Providing transparent scientific information to better understand the potential impacts of coal seam gas and coal mining developments on water and water-dependent assets.

The challenge

More information about potential impacts

There is a need for authoritative information about the risks and potential impacts to water resources arising from expanding coal mining and coal seam gas (CSG) developments. To be able to understand the potential impacts, we need to undertake comprehensive scientific analyses in regions of prospective development—bioregional assessments.

Pilliga Water Bore

Our response

Assessing regions of prospective development

Through the Australian Government-funded Bioregional Assessment Programme, CSIRO is collaborating with the Department of the Environment and Energy, the Bureau of Meteorology and Geoscience Australia to undertake a series of bioregional assessments.

A bioregional assessment is a scientific analysis of a particular area including its ecology, hydrology, geology and hydrogeology, with explicit assessment of the potential impacts of CSG and coal mining development on water resources and water-dependent assets such as wetlands and groundwater bores.

The assessments will increase the science available for decision making about the potential impacts of CSG and coal mine development on water resources and water dependent assets.

Areas being assessed

The Programme targets regions with significant coal deposits and focuses on those regions subject to significant existing or anticipated mining activity.

Map of the six bioregions, and subregions, being used in the Bioregional Assessment Programme

Assessments are currently underway in the following bioregions:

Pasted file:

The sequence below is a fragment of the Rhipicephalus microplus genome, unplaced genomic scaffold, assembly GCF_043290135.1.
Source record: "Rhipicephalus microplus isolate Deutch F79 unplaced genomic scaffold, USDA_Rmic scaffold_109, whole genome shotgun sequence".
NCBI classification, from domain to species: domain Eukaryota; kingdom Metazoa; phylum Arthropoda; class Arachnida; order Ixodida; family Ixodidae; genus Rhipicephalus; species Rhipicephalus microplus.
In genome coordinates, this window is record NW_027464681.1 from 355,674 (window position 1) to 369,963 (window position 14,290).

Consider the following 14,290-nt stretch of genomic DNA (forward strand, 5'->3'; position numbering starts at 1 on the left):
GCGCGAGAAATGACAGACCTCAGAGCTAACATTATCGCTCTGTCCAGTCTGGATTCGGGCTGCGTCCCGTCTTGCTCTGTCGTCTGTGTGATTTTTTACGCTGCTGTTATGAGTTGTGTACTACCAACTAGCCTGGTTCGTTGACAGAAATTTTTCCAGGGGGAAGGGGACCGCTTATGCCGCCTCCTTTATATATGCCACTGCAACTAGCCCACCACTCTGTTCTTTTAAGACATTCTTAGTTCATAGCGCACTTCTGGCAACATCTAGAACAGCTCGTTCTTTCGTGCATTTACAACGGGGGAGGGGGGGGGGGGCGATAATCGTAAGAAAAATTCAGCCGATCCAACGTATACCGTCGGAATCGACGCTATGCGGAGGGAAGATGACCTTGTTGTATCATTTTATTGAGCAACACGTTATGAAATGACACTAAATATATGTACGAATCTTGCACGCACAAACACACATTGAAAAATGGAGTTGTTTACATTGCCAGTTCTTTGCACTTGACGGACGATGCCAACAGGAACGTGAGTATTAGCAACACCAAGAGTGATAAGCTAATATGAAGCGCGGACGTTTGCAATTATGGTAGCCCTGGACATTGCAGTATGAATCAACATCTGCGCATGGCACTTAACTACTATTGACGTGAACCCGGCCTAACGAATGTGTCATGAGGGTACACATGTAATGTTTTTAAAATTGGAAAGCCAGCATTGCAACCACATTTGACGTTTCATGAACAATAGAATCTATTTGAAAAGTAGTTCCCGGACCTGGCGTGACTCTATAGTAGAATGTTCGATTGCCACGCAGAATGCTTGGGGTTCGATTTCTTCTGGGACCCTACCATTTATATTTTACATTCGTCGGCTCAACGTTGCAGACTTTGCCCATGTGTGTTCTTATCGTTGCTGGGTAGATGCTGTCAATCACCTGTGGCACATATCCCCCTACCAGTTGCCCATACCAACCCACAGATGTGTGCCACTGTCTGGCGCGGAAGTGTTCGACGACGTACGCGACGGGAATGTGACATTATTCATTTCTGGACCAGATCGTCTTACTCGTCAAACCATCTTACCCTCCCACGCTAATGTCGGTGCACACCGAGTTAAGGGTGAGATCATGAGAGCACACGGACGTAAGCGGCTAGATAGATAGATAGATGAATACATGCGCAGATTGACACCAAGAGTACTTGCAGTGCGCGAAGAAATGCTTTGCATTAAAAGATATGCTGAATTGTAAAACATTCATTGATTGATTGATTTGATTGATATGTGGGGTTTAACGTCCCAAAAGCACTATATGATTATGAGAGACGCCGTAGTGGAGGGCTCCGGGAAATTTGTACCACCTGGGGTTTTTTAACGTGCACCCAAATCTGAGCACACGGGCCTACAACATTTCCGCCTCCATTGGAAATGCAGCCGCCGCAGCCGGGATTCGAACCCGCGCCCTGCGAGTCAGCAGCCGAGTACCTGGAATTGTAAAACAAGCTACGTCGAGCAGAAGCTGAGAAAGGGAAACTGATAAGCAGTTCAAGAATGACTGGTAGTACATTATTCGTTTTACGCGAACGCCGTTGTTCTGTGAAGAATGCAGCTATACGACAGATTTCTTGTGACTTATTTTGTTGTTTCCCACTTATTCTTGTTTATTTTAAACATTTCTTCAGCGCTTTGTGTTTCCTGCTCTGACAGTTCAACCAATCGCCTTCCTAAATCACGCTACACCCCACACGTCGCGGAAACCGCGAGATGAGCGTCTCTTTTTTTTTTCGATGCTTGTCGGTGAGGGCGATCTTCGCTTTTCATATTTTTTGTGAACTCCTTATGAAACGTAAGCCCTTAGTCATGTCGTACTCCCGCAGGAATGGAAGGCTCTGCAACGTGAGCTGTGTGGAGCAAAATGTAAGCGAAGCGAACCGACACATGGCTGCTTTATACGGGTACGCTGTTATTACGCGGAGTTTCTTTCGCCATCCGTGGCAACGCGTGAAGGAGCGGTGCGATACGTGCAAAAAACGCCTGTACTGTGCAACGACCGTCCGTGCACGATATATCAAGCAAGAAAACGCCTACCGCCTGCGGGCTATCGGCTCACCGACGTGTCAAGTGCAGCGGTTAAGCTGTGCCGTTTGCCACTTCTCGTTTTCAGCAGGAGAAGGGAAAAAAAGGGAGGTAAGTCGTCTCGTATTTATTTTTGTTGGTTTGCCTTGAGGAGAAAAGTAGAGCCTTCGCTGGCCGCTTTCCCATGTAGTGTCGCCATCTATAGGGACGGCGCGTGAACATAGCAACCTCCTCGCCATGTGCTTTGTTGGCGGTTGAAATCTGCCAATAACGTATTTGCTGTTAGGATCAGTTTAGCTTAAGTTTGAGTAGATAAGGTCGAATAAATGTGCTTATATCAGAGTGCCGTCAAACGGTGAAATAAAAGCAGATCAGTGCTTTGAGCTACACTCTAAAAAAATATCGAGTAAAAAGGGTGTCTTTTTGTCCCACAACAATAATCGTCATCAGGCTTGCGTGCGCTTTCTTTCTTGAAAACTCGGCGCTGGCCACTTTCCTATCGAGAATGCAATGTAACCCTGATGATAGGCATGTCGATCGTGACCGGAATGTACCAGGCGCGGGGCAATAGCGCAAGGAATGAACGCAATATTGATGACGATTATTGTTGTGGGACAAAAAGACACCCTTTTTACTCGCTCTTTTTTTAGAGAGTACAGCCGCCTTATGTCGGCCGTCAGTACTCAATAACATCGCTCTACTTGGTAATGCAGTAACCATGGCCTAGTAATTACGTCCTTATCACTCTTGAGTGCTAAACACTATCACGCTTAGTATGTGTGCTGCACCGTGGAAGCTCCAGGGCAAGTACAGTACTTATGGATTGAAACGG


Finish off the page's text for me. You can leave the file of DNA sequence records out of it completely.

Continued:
• The Galilee, Cooper, Pedirka and Arckaringa subregions, within the Lake Eyre Basin bioregion (Queensland and South Australia)
  • The Maranoa-Balonne-Condamine, Gwydir, Namoi and Central West subregions within the Northern Inland Catchments bioregion (New South Wales and Queensland)
  • The Clarence-Moreton bioregion (New South Wales and Queensland)
  • The Hunter and Gloucester subregions within the Northern Sydney Basin bioregion (New South Wales)
  • The Sydney Basin bioregion (New South Wales)
  • The Gippsland Basin bioregion (Victoria).

CSIRO is leading assessments for the following bioregions:

  • Northern Inland Catchments
  • Clarence-Moreton
  • Northern Sydney Basin
  • Sydney Basin.

Geoscience Australia is leading the Lake Eyre Basin and Gippsland Basin bioregional assessments.

Multidisciplinary teams from across both agencies are working on all assessments.

The results

Expert advice for decision makers

Bioregional assessments are a source of information that the Independent Expert Scientific Committee on Coal Seam Gas and Large Coal Mining Development can use to formulate their advice to the Australian Government on decisions under the Commonwealth's Environment Protection and Biodiversity Conservation Act 1999, and to state government regulators.

The bioregional assessments:

  • assess the potential impacts, particularly focusing on regional scale and cumulative impacts, due to CSG and open-cut and underground coal mining developments (in the past, present and foreseeable future)
  • investigate risk by indicating the level of impact and the probability of that impact occurring
  • are made up of a number of products such as registers, models and reports which are available to the public
  • are developed by independent scientific experts in the fields of ecology, hydrology, hydrogeology, geology, informatics (computer information systems) and risk analysis, in consultation with state government agencies, catchment management authorities, local governments, and industry groups and their members.

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